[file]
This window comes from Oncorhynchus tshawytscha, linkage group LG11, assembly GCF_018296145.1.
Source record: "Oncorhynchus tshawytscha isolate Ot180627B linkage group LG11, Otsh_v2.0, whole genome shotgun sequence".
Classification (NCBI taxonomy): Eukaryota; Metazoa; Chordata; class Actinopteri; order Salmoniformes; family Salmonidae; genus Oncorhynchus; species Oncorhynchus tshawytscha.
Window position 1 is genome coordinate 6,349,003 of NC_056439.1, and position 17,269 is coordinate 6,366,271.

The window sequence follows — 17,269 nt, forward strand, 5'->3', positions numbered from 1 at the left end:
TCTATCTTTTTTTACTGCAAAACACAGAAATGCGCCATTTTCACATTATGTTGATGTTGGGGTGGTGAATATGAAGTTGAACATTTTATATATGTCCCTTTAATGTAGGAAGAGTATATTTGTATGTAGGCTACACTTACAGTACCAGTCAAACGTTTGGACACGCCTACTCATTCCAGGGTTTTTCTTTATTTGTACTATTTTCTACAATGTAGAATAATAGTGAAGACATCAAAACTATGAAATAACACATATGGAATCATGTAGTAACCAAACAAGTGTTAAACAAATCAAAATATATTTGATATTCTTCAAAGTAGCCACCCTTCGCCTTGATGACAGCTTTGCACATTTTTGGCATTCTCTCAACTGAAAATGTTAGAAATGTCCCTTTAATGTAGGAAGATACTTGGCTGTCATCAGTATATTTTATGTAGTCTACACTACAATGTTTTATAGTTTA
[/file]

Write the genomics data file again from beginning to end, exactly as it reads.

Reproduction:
This window comes from Oncorhynchus tshawytscha, linkage group LG11, assembly GCF_018296145.1.
Source record: "Oncorhynchus tshawytscha isolate Ot180627B linkage group LG11, Otsh_v2.0, whole genome shotgun sequence".
Classification (NCBI taxonomy): Eukaryota; Metazoa; Chordata; class Actinopteri; order Salmoniformes; family Salmonidae; genus Oncorhynchus; species Oncorhynchus tshawytscha.
Window position 1 is genome coordinate 6,349,003 of NC_056439.1, and position 17,269 is coordinate 6,366,271.

The window sequence follows — 17,269 nt, forward strand, 5'->3', positions numbered from 1 at the left end:
TCTATCTTTTTTTACTGCAAAACACAGAAATGCGCCATTTTCACATTATGTTGATGTTGGGGTGGTGAATATGAAGTTGAACATTTTATATATGTCCCTTTAATGTAGGAAGAGTATATTTGTATGTAGGCTACACTTACAGTACCAGTCAAACGTTTGGACACGCCTACTCATTCCAGGGTTTTTCTTTATTTGTACTATTTTCTACAATGTAGAATAATAGTGAAGACATCAAAACTATGAAATAACACATATGGAATCATGTAGTAACCAAACAAGTGTTAAACAAATCAAAATATATTTGATATTCTTCAAAGTAGCCACCCTTCGCCTTGATGACAGCTTTGCACATTTTTGGCATTCTCTCAACTGAAAATGTTAGAAATGTCCCTTTAATGTAGGAAGATACTTGGCTGTCATCAGTATATTTTATGTAGTCTACACTACAATGTTTTATAGTTTA